But behind the clichés we should remind ourselves that several thousand Scots died in the witch persecutions, innocent victims of a society that still needs to find its hapless scapegoats. In there, as we scrape Aunt Mabel off the floor, is a Christmas message worth remembering.

Charlie Laidlaw is a director of Laidlaw Westmacott Communications, the Edinburgh-based PR firm.

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<em>Picture: Office of Congresswoman Michele Bachmann</em>

Picture: Office of Congresswoman Michele Bachmann

Funny how?

Republican Presidential candidate Michele Bachmann has made the cover of Newsweek magazine, which should represent a triumph for her.

Unfortunately, there is an easy consensus from both left and right that the senator for Minnesota looks, to be frank, odd. While focusing on the funny-ha-ha, The Daily Show’s Jon Stewart contends that the intention of Newsweek’s famously liberal editor Tina Brown was to make the woman they’re calling Sarah Palin 2.0 look funny-strange.

Fox News think it’s a left-wing conspiracy.

“Some people look at this picture and think Michele Bachmann looks crazy, “ Brown said, in a rather unconvincing rebuttal. “Some people look at it and think it’s the next president of the United States. The fact that these two things are no longer mutually exclusive is what I think makes it pretty compelling… This is a very polarizing moment in politics and this cover absolutely captures that moment.”

Will Ferrell and Adam McKay’s sketch-upload site Funny or Die has certainly made merry on the issue.

The real problem is that great magazine covers – portraits of high-profile individuals, anyway – tend to do one of two things: capture someone’s essential essence, or play with it to change perception or surprise.

Both are normally – but not always – done with the subject’s blessing. Here, in no particular order, are five magazine covers which do one thing and five which surprise:

Five covers which captured someone in a moment…
1 – Andy Warhol, Esquire, May 1969
Art director George Lois’s covers for Esquire were expert at capturing the essence of a story. So much so that they made them into a book. Lois worked in advertising, too, which made sense when you look at how he helped Esquire sell Andy Warhol.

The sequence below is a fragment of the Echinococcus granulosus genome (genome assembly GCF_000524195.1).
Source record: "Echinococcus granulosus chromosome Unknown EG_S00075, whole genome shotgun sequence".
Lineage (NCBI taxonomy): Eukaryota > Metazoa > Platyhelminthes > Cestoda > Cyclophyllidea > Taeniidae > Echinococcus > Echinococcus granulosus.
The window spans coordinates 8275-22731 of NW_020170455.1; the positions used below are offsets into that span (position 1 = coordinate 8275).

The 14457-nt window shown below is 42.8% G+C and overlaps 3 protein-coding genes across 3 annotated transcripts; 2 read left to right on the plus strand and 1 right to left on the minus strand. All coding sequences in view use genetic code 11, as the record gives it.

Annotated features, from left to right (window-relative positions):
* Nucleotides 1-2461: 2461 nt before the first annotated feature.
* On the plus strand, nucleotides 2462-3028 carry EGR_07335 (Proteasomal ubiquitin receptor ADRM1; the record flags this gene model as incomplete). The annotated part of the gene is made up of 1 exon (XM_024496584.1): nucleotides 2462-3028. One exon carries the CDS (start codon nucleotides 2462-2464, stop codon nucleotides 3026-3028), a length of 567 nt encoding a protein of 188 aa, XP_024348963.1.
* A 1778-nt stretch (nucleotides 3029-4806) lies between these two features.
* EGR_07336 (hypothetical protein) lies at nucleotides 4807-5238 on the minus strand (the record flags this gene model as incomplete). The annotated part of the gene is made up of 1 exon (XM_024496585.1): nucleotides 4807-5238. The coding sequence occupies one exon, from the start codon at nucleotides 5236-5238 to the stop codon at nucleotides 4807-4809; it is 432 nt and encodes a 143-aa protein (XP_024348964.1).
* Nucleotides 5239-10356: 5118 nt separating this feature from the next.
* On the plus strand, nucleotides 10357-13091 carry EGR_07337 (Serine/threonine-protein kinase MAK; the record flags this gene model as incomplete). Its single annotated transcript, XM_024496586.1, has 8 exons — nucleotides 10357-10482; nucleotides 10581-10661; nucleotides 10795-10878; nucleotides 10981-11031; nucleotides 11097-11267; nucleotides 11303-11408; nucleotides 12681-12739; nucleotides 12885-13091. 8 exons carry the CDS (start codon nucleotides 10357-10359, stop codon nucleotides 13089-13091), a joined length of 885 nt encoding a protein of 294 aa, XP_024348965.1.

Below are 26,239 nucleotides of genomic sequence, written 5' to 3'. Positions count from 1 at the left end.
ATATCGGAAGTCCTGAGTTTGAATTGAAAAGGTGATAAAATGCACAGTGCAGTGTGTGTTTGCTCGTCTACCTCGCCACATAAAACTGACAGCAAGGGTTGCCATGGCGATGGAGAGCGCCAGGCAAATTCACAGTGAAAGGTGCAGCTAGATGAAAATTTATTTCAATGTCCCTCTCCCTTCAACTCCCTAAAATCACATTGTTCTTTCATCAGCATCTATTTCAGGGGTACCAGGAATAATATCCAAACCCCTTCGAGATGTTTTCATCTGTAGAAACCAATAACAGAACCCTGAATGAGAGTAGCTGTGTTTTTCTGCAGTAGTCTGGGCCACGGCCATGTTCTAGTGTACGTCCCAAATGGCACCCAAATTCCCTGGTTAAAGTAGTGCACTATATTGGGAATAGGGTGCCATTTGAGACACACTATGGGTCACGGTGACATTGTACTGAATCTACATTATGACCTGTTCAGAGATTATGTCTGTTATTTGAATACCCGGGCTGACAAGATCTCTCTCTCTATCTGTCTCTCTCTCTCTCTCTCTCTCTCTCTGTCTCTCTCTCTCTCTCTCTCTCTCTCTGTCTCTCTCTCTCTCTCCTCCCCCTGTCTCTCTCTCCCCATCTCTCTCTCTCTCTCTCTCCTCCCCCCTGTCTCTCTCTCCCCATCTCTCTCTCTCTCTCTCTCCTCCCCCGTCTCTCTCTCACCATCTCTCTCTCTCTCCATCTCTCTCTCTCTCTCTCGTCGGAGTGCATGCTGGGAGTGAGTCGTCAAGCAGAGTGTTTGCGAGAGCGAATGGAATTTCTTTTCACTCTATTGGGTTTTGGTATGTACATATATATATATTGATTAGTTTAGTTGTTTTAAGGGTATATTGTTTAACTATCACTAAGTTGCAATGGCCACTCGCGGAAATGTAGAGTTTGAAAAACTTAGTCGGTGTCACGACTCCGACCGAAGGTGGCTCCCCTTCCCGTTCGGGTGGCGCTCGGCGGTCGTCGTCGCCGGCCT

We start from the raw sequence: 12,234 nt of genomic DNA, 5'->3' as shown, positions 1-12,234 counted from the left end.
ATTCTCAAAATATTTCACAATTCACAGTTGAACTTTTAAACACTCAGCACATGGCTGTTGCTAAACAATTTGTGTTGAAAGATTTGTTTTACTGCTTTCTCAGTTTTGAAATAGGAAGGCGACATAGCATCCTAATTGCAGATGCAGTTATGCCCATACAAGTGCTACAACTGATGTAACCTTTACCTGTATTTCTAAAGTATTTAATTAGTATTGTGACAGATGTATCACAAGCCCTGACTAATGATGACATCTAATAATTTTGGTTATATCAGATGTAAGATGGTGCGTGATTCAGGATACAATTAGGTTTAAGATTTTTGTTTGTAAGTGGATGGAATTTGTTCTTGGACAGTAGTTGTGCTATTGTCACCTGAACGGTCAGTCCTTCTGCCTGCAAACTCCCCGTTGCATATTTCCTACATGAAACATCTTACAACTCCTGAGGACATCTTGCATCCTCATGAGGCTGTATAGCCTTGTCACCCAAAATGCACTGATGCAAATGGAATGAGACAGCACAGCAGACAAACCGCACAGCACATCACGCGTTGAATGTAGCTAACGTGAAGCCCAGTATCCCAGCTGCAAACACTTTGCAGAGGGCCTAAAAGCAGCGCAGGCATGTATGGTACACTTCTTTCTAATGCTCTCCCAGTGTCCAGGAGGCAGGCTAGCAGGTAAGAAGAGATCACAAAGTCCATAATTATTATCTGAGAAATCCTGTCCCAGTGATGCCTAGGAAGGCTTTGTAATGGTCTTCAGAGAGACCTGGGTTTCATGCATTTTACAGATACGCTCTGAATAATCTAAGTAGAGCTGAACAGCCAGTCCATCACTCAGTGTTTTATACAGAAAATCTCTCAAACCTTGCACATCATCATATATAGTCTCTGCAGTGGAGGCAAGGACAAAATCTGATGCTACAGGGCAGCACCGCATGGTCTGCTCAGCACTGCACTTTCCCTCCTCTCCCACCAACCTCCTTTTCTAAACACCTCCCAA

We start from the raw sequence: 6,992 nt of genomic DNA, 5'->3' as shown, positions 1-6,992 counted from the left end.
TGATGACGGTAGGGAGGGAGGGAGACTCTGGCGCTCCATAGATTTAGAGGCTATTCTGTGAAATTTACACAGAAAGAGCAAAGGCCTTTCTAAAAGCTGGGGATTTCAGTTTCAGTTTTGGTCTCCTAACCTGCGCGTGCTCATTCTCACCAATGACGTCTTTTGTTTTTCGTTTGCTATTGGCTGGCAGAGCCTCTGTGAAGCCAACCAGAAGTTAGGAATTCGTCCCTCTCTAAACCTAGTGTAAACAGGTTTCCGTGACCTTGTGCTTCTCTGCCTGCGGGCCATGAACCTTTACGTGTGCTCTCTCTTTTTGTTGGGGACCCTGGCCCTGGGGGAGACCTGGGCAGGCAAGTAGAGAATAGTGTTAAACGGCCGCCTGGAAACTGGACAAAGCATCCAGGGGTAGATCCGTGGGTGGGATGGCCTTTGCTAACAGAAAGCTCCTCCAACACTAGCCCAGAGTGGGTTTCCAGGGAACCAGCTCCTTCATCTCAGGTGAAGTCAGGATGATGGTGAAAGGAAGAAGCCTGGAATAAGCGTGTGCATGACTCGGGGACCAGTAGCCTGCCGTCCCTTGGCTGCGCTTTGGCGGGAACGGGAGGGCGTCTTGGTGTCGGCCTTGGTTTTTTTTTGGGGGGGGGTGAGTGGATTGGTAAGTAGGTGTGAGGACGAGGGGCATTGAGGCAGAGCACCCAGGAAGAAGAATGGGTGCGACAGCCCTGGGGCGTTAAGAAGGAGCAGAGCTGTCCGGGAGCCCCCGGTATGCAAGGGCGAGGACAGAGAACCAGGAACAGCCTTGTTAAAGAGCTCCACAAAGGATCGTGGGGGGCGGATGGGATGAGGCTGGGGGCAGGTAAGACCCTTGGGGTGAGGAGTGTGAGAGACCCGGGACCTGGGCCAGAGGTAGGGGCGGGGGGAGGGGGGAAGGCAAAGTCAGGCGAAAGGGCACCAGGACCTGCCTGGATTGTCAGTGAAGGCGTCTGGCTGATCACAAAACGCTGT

2 – Demi Moore, Vanity Fair, August 1991
Not only Hugh Hefner knows that plenty of nude women have graced covers, but Annie Leibovitz’ portrait of a nude pregnant woman got America talking. And, no, that is not Ashton Kutcher’s older brother in there.

3 – Kurt Cobain, NME, April 1994
Sometimes an image can say more than a hundred obituaries.

4 – Vladimir Putin, Time, December 2007
In modern terms, the two main portraiture photographers are Martin Schoeller and British photographer Platon. Platon’s shot of Vladimir Putin was not in itself noteworthy, but Time’s pronouncement of the Russian leader as 2007’s Person of the Year was the real talking-point.

5 – Suede, Select, April 1993
The music press likes to think of itself as starting scenes. It could be a challenge to round up the lapsed Melody Maker readers who will petition on behalf of the “Romo” and “New Wave of New Wave” movements. This cover actually did start what would become Britpop. While the rest of the music press was shoegazing and had their eyes fixed on Seattle, Select saw something in the burgeoning British music scene featuring Brett Anderson in front of a Union Jack. Under two years later, Damon Albarn shouting “Wake Up, America” from the stage of Blur’s all-conquering Brit Awards.

…and five covers which flipped the script
1 – Brad Pitt and Angelina Jolie, W Magazine, July 2005
A happy families shot of the Jolie-Pitts wouldn’t look shocking now – the weekend papers carried shots of them outside a west London branch of Halfords. But before the ink on your divorce to Jennifer Aniston had been filed (that was August), going to an upscale fashion mag with your new girlfriend, fashion photographer Steven Klein and some imaginary weans is pretty out there.

2 – Ice-T, Rolling Stone, August 1992
After the riots (remember them?) in LA, Ice-T released a charming ditty with his band Body Count called Cop Killer which had Moses himself (OK, Charlton Heston) walking into a board meeting at Warner Brothers and parting the Red Sea of shareholders. Rolling Stone had a novel way of soothing the biggest story in America that summer – this.

3 – Macaulay Culkin, The Face, November 2002
Terry Richardson is a provocative photographer. And The Face certainly had plenty of provocative and iconic covers. Any number of Kate Moss, Kylie or Madonna images could have been chosen. But Kevin from Home Alone. This time it was the readers who affected both hands to cheeks and opened their gobs.

4 – Britney Spears, Rolling Stone, December 1999
A long, long time ago there was a period last century when Britney Spears appeared on magazine covers with her clothes on. Then Rolling Stone and David LaChapelle talked her into this. (Note to magazine editors: next time a truculent pop star tells you they won’t share a cover with another artist, remind them Britney shared hers with a Teletubby.)

5 – Diana at 50, Newsweek, June 2011
What would the late Princess of Wales have made of life in 2011? We’ll never know. That didn’t stop Tina Brown trying to have a controversy-rousing guess.

The Michele Bachmann cover is problematic because if she wasn’t complicit in the way she was represented, it doesn’t seem entirely fair. Voters in America will soon have their chance to make up their minds on the candidate, but whether this cover captures her essential essence is unsure. It could tell us more about the magazine editor behind it.